Thursday, September 3, 2015

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NYC's Low Volunteer Rate Makes Mentoring In This City a Huge Problem

In this series, professionals thank those who helped them reach where they are today. Read the posts here, then write your own. Use #ThankYourMentor and @mention your mentor when sharing.

So reading these amazing posts from my colleagues over the past month has me thinking about a problem I have. And the problem begins like this: little boys are bad. There’s something about middle and high school-aged boys that makes them curious, daring and a little rebellious. The guys reading this know what I’m talking about. For whatever reason, we just like to get in trouble. Because of this, here at Big Brothers Big Sisters of NYC, 3 out of every 4 calls we receive referring children to our program are for boys. Good kids who usually just want someone to talk trash with about sports. Or ask questions about dating. And want to know more about going to college.

But these little boys aren’t actually my problem. The real issue is that NYC suffers from one of the lowest volunteer rates of any major city in the country. And for a mentoring organization like ours, things get worse. Men sign up to volunteer as a mentor at a ratio of only 1:3 compared to women. So what I’m left with, is a list of nearly 100 boys currently waiting a mentor, and hundreds more we cannot serve because of our lack of male volunteers. A waitlist of good kids who just want someone they know they can count on.

Now let’s be honest. A lot of guys, including myself, used to be one of these boys. Fortunately for most of us, we had a coach, or a teacher or neighbor who helped us along the way. Someone besides our parents (because let’s face it, at that age, we didn’t want to listen to our parents) who got us through a tough time or taught us an important lesson. We might not have called him a “mentor”, but that’s exactly what he was. A person who cared enough to make sure we didn’t go it alone. But the boys in our program unfortunately don’t have that privilege. They don’t have someone they can go to for advice. Or have a hot dog with. Or learn about life while playing ball. But what they do have are a lot of options to get into trouble. A lot of bad influences and endless opportunities to not reach their full potential.

Now I don’t have to tell you that mentoring matters. Esquire magazine has already said it. LinkedIn has dedicated this month to it. Even the President put out a call-to-action. By now, we all know that mentoring matters. But what I do have to say is that YOU mentoring a child matters. The issue is that too many men think that someone else is taking care of the problem. Well, I’m telling you that the need for YOU is greater than ever. And it’s also easier than you think.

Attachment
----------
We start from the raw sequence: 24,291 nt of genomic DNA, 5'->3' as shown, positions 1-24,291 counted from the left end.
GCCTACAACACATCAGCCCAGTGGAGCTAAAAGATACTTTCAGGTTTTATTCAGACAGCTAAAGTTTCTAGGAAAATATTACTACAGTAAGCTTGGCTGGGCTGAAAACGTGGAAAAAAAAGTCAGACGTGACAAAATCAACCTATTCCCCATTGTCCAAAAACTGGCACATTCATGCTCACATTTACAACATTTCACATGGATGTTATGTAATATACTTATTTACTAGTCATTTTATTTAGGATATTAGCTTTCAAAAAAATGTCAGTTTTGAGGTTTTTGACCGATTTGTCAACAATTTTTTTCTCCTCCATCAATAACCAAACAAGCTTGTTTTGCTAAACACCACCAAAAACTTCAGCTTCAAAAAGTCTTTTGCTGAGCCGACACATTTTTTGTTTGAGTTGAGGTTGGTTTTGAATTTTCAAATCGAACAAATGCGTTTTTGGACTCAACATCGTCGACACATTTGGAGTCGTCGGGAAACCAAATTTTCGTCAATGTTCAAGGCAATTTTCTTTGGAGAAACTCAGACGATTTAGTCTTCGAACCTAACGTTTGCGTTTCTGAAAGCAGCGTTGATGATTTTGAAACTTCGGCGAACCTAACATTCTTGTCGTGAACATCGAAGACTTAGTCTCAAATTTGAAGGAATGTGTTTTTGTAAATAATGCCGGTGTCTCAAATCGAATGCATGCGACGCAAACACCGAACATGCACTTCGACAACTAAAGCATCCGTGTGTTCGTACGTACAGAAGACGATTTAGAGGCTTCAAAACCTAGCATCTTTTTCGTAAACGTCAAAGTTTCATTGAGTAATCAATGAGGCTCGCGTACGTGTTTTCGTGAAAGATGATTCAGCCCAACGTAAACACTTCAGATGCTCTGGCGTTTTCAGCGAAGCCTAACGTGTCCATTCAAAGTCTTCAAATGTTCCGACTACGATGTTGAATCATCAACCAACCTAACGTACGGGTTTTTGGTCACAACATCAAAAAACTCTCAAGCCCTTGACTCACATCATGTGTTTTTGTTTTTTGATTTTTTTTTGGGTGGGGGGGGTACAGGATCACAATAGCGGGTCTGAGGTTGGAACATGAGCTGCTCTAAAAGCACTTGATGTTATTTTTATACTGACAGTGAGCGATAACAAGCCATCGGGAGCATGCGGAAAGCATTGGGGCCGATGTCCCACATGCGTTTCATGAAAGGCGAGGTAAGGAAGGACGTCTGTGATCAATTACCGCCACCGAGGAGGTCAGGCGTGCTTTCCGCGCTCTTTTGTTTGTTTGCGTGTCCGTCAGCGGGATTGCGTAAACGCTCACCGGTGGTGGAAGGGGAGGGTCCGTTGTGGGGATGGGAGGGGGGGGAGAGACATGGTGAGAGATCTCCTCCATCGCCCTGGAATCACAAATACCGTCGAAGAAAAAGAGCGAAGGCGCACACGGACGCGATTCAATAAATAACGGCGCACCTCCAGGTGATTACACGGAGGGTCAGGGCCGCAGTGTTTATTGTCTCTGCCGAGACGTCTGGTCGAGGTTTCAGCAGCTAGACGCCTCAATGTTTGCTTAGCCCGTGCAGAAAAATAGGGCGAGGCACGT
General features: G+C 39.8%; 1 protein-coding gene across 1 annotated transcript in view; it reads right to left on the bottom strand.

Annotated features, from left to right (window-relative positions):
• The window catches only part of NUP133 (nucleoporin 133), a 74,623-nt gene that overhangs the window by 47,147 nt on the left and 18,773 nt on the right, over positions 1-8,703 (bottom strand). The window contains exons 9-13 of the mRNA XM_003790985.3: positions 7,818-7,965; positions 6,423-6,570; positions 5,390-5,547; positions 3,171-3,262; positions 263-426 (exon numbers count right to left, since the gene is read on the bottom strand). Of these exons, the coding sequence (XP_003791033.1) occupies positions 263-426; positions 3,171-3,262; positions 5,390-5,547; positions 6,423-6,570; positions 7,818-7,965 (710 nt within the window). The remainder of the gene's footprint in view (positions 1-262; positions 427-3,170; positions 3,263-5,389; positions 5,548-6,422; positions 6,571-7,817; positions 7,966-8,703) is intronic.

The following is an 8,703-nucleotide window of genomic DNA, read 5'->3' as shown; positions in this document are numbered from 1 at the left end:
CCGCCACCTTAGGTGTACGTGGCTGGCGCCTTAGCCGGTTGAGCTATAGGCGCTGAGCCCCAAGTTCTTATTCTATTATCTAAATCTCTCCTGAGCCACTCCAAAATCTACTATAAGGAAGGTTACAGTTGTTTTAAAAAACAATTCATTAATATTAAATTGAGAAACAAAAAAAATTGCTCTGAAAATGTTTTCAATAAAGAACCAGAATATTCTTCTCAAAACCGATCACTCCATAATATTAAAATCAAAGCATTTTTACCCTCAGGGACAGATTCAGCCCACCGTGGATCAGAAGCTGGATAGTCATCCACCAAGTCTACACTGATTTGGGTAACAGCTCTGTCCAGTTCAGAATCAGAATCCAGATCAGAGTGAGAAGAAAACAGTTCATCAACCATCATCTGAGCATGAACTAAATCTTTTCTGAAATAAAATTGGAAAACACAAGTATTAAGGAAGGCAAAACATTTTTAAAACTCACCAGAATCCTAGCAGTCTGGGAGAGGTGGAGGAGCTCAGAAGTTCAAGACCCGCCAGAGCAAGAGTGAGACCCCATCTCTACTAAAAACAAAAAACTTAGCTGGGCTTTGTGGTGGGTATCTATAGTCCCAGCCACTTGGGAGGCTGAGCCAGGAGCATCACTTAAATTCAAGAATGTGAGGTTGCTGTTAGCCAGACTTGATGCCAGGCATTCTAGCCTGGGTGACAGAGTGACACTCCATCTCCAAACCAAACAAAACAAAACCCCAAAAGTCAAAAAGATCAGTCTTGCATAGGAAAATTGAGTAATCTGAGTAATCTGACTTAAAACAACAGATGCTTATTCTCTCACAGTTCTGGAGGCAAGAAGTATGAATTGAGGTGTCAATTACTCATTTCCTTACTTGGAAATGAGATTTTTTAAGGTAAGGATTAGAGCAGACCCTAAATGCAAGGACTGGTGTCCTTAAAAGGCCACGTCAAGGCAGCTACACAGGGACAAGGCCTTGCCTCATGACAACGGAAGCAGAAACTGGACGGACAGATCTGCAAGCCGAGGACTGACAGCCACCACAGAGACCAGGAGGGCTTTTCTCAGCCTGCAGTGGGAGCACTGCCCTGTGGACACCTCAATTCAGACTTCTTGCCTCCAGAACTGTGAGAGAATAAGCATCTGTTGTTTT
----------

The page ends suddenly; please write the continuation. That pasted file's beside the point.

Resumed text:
It doesn’t take a history of community activism or an advanced degree in social work to be a Big Brother. Just someone willing to share a little bit of their time with a kid who’s walking in the shoes they used to wear. Our decisions, whether good or bad, have taught us lessons that we’ve learned from and can now teach the next generation. A story you can tell as you help guide the next generation on the choices they'll make. Lessons that, over time, will have a life-long impact on a child in need. Lessons like the ones your mentor taught you.

The good thing is that my problem has a solution. But I need your help. It’s simple too. All you have to do is make a new friend. Take the first step to learn more about mentoring opportunities with Big Brothers Big Sisters and find out how much fun, and convenient, making a difference can be. Visit our website, send me an email or just share this message with someone you know who likes to eat hot dogs. All you have to do is make a new friend, and for those of you here in NYC, you have the fortune of doing it while exploring the greatest city on Earth.

Diego Romero is a current staff member of Big Brothers Big Sisters of New York City. To become a volunteer mentor or to learn more about Big Brothers Big Sisters of NYC, log onto or call 212-686-2042. And don't forget to #ThankYourMentor